Bucket lists increased in popularity after the movie by the same name from 2007. By definition, a bucket list is a list of things you hope to accomplish by the time you pass away. The list cements what’s important and gives a goal to work toward. The same idea can be applied to a specific, shorter time like a summer or two-week vacation (as opposed to a lifetime). Writing down your hopes for the upcoming road trip will help to make sure your priorities are realized.
Compile the List
Grab a piece of scratch paper and brainstorm what you want to do or see. You might want to carry it with you for a few days or keep it handy while you search travel guides and the internet. Make sure you get input from everyone who will be traveling with you. For the initial list, write EVERYTHING down, no matter how far-fetched it seems with time or money constraints. A bucket list is supposed to include specific and sometimes out of the ordinary goals. So, if you often make a plan, maybe something on your bucket list will be two or three completely spur-of-the-moment days. I realize that even in suggesting that, you are planning for unplanned days, but at least you will be trying something a little different.
Organize the List
Armed with a list, you can make some decisions about how to organize your list. Maybe you’ll organize it by a timeline and calendar of your anticipated destinations. If you have more than one traveler, maybe you’ll prioritize it by majority votes. You might be surprised that everyone wants to do something slightly out of the way. But if everyone wants to do it, it might be worth the detour. Maybe you’ll organize it by state or city. Any way you chose to do it, classify your ideas so you can move to the next step.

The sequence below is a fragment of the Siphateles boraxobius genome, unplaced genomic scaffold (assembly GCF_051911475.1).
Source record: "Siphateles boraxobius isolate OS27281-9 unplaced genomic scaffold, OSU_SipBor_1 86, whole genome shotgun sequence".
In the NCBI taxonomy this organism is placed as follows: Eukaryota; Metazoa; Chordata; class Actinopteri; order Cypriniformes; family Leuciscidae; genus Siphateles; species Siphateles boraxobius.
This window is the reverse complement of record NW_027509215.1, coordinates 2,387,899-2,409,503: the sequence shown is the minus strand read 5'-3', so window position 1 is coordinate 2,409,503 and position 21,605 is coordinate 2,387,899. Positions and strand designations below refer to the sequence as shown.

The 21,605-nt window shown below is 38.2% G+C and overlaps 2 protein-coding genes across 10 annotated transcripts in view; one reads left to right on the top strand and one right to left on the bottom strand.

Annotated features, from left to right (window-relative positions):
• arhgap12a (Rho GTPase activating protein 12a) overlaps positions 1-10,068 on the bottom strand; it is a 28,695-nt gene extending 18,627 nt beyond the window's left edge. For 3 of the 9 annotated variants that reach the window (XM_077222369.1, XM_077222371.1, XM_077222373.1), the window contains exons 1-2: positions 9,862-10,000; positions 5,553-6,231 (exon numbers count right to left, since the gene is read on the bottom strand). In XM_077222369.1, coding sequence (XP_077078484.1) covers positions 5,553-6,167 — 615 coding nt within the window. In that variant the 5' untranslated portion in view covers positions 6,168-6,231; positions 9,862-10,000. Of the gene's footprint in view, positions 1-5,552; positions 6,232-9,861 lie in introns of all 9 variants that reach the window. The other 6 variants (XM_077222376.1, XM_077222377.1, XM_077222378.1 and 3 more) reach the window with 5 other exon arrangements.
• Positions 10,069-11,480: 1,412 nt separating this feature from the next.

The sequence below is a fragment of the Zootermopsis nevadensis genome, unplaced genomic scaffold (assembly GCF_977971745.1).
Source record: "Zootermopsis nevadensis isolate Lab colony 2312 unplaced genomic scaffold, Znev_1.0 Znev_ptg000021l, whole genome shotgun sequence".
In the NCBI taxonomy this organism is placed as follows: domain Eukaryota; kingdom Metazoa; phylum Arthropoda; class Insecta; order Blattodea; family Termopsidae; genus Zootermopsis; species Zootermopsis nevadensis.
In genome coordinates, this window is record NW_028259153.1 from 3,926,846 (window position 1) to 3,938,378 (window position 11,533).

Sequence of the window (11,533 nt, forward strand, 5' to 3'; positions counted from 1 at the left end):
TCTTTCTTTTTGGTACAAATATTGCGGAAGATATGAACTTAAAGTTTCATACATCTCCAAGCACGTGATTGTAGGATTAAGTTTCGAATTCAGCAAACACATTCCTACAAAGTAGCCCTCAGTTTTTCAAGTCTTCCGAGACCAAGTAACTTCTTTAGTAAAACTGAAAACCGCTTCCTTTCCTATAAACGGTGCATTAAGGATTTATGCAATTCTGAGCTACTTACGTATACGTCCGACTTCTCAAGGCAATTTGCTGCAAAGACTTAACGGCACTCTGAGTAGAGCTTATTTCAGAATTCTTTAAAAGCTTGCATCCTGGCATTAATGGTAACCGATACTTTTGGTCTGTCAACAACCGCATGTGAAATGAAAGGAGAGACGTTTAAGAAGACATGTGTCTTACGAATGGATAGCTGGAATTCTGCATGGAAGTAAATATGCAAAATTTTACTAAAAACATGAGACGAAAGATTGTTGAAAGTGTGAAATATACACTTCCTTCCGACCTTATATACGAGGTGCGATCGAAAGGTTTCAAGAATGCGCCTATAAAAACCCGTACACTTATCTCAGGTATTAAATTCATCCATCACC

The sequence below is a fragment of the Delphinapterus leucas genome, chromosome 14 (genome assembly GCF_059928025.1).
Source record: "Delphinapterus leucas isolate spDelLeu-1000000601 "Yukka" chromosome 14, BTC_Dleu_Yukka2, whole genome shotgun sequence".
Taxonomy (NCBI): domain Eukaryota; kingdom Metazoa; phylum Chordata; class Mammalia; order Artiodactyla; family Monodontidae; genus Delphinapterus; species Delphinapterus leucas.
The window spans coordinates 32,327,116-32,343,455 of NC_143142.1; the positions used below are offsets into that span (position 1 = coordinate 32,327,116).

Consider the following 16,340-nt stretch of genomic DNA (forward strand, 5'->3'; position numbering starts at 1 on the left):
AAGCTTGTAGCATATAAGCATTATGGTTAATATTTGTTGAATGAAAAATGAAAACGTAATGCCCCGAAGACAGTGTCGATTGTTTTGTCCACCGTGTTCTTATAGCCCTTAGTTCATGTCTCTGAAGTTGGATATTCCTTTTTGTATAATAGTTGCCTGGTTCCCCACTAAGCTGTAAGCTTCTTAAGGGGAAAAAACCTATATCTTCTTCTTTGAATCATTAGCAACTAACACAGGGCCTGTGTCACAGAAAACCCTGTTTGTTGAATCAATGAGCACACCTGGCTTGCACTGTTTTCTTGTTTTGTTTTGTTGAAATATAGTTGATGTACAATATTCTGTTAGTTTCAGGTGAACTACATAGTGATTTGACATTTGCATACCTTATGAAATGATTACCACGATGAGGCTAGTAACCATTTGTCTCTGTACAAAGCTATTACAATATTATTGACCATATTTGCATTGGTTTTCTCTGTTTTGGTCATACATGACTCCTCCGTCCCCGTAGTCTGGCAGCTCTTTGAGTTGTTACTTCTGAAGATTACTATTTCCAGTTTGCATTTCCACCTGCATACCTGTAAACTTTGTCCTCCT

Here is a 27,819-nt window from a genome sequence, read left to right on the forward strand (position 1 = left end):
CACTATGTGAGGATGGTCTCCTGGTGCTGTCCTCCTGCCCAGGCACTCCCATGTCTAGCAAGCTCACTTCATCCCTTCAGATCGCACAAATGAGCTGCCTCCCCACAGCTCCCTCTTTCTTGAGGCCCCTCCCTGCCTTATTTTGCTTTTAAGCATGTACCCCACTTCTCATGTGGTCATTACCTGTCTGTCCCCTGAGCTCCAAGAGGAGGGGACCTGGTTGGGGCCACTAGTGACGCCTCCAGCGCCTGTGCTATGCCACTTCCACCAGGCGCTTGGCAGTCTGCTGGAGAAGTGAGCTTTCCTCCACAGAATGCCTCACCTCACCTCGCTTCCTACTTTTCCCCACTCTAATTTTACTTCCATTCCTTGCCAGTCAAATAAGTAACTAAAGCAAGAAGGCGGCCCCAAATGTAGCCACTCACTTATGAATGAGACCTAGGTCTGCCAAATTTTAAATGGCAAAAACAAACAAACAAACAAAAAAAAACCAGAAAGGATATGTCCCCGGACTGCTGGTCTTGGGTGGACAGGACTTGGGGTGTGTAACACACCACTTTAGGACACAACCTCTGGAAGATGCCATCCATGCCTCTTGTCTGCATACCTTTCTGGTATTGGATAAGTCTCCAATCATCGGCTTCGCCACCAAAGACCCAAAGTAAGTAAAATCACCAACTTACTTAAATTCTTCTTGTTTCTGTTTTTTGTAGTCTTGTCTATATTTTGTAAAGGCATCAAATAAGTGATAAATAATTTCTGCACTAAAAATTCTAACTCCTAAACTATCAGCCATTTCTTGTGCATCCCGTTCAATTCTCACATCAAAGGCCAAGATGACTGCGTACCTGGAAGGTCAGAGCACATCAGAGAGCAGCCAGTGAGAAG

Adjust the List
In the first step, you write everything down, but clearly you cannot visit 10 museums in 2 days (and do it well). Now is the time to put the list into perspective. If you have several high-dollar items on your list, consult with your budget and decide what you really want to do. Adjusting the list doesn’t mean you try to plan your itinerary or only include things you know will get crossed off: try to be both realistic AND hopeful. Part of the purpose of the bucket list is to bring to fruition things that might not get accomplished if left to chance. If there are multiple contributors, make sure everyone gets at least one of their ideas on the final list.
Post the List
As the saying goes, “Out of sight, out of mind.” Don’t let this be the case with your trip bucket list. My children and I have made bucket lists of our wishes for the summer. In our house, we have the room to print them in an expanded, poster version that are two sheets by two sheets of computer paper. I have the older children write their own lists and I write for the little ones. We include pictures, either drawn or from clipart. Over the course of the summer, we have fun completing the list because it’s right there in front of us. You probably don’t have room for 4 sheets of paper to hang on the walls of your RV, but a simple 8.5 x 11 sheet of paper on the fridge will do the job. Make it colorful. Add pictures. Or simply leave it plain. Any way you do it, make sure you display the list.
Do the List
Now that the list is there, get ready to start making your dreams come true. Go see the sights. Taste the foods. Visit the museums. Be thrilled on the roller coasters. Hike the trails. Check. Check. Check. Experience your trip the way you imagined it.
Remember the List
At the end of the summer, we use our list to make a journal of the past three months, though the descriptions might be better if we didn’t wait until the end of the summer to write about the experiences. Use a journal, make a scrapbook or write a postcard of the memories as you go along. If visiting all the states is on your list, purchase this State Stickers Map to give you another visual reminder of your goal. If there are things on the list that haven’t been accomplished, use them for
If you’re not a planner, a bucket list can help you achieve some dreams. If you’re already an obsessive coordinator, a bucket list can bring some spontaneity to your trip. Traveling alone? You get to make the whole list for yourself. Traveling with others? Include suggestions from everyone. Disappointment comes from unmet expectations, so defining the desires leads to less disappointment.
A Road Trip Bucket List is a fun way to make sure your trip reaches its full potential.